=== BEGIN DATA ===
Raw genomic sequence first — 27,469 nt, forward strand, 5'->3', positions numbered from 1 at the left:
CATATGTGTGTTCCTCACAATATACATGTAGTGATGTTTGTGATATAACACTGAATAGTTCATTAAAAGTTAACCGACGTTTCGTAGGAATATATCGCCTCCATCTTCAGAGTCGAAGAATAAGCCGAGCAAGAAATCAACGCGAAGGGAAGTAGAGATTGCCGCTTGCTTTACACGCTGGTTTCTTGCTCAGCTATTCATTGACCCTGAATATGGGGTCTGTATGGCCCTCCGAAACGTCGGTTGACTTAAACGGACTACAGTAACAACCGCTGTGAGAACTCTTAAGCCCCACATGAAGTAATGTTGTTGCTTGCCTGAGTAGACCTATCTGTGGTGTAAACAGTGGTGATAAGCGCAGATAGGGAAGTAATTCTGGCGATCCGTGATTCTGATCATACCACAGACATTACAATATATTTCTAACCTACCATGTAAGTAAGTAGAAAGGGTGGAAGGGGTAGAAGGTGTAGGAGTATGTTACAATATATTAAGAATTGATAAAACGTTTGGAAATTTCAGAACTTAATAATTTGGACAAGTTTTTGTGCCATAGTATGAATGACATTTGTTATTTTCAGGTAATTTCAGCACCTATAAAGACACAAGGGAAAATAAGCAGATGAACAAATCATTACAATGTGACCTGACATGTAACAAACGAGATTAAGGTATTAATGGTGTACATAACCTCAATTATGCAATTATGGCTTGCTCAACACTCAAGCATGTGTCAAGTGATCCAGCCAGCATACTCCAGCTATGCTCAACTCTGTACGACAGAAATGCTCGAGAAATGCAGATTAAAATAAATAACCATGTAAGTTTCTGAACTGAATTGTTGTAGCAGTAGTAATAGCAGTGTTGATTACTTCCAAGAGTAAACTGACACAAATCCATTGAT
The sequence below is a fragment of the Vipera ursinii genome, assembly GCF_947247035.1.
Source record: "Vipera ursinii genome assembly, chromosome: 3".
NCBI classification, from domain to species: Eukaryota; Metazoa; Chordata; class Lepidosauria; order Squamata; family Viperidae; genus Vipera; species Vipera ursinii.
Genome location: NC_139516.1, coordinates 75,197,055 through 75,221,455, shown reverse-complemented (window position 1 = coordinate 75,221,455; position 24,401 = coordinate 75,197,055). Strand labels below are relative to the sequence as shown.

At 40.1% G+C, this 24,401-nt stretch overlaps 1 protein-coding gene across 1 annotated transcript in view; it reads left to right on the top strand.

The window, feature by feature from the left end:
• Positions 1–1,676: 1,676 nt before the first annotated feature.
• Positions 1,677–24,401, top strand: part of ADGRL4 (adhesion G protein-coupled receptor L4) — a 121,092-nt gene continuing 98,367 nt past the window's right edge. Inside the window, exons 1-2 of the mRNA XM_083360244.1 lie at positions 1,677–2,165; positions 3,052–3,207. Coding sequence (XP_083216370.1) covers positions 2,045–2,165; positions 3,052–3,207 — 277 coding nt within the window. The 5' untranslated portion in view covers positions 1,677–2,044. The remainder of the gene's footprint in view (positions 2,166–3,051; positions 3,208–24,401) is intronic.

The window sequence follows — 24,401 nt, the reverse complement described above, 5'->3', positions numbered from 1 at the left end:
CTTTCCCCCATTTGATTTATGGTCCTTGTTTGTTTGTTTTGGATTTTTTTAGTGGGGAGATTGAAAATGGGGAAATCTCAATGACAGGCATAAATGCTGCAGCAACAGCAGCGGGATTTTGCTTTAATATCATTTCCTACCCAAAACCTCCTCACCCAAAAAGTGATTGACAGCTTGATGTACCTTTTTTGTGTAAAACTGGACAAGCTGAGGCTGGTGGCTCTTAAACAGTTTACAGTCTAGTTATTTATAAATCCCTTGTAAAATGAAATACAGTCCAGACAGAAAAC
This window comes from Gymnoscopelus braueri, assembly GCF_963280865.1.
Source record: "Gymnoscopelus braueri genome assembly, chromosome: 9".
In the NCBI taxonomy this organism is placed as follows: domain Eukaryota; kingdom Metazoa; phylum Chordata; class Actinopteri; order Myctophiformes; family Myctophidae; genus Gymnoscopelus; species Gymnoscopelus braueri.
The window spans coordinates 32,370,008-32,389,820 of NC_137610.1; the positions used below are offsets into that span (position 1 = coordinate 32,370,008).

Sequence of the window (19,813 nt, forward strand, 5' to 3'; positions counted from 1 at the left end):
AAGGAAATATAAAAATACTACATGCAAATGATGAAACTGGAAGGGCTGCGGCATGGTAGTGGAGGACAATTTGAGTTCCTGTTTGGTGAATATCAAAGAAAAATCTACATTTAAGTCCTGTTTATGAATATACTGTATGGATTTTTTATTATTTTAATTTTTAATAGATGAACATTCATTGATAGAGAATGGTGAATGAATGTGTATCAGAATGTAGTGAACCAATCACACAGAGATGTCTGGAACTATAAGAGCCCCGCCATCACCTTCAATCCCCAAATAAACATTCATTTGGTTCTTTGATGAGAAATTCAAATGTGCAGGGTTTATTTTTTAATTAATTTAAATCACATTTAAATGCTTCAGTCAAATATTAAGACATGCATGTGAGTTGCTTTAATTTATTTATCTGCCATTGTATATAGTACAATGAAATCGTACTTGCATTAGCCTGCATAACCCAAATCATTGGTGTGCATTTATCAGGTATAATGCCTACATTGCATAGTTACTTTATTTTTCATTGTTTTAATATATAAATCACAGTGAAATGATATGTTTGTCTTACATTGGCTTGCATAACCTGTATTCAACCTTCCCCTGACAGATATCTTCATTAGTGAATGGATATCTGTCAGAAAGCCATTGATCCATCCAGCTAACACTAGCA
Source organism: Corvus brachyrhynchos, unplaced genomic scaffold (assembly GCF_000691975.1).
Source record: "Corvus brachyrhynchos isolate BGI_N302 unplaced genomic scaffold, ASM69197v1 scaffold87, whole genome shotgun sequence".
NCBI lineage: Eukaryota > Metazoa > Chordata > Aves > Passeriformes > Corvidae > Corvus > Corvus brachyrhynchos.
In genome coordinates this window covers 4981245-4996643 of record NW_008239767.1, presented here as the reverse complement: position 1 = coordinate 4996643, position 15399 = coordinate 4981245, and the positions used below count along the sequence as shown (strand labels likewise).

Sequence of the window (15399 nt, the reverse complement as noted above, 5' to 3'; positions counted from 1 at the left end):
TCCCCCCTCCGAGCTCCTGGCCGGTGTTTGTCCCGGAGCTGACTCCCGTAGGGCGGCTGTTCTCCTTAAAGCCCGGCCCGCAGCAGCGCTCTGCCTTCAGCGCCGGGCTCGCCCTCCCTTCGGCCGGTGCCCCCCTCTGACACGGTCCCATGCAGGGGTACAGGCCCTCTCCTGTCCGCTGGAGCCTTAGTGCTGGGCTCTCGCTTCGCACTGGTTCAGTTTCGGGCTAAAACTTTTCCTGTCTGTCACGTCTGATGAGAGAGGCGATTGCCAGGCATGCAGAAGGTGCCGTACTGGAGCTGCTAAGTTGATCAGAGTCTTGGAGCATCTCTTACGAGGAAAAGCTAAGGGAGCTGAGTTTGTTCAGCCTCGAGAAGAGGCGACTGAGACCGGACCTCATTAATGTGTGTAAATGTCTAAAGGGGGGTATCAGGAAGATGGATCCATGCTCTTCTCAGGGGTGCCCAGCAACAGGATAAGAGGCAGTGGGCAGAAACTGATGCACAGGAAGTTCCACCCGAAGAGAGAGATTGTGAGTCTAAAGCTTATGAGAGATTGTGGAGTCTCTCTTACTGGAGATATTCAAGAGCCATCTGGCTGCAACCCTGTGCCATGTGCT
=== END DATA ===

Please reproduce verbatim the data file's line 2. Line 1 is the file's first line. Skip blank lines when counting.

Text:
CATATGTGTGTTCCTCACAATATACATGTAGTGATGTTTGTGATATAACACTGAATAGTTCATTAAAAGTTAACCGACGTTTCGTAGGAATATATCGCCTCCATCTTCAGAGTCGAAGAATAAGCCGAGCAAGAAATCAACGCGAAGGGAAGTAGAGATTGCCGCTTGCTTTACACGCTGGTTTCTTGCTCAGCTATTCATTGACCCTGAATATGGGGTCTGTATGGCCCTCCGAAACGTCGGTTGACTTAAACGGACTACAGTAACAACCGCTGTGAGAACTCTTAAGCCCCACATGAAGTAATGTTGTTGCTTGCCTGAGTAGACCTATCTGTGGTGTAAACAGTGGTGATAAGCGCAGATAGGGAAGTAATTCTGGCGATCCGTGATTCTGATCATACCACAGACATTACAATATATTTCTAACCTACCATGTAAGTAAGTAGAAAGGGTGGAAGGGGTAGAAGGTGTAGGAGTATGTTACAATATATTAAGAATTGATAAAACGTTTGGAAATTTCAGAACTTAATAATTTGGACAAGTTTTTGTGCCATAGTATGAATGACATTTGTTATTTTCAGGTAATTTCAGCACCTATAAAGACACAAGGGAAAATAAGCAGATGAACAAATCATTACAATGTGACCTGACATGTAACAAACGAGATTAAGGTATTAATGGTGTACATAACCTCAATTATGCAATTATGGCTTGCTCAACACTCAAGCATGTGTCAAGTGATCCAGCCAGCATACTCCAGCTATGCTCAACTCTGTACGACAGAAATGCTCGAGAAATGCAGATTAAAATAAATAACCATGTAAGTTTCTGAACTGAATTGTTGTAGCAGTAGTAATAGCAGTGTTGATTACTTCCAAGAGTAAACTGACACAAATCCATTGAT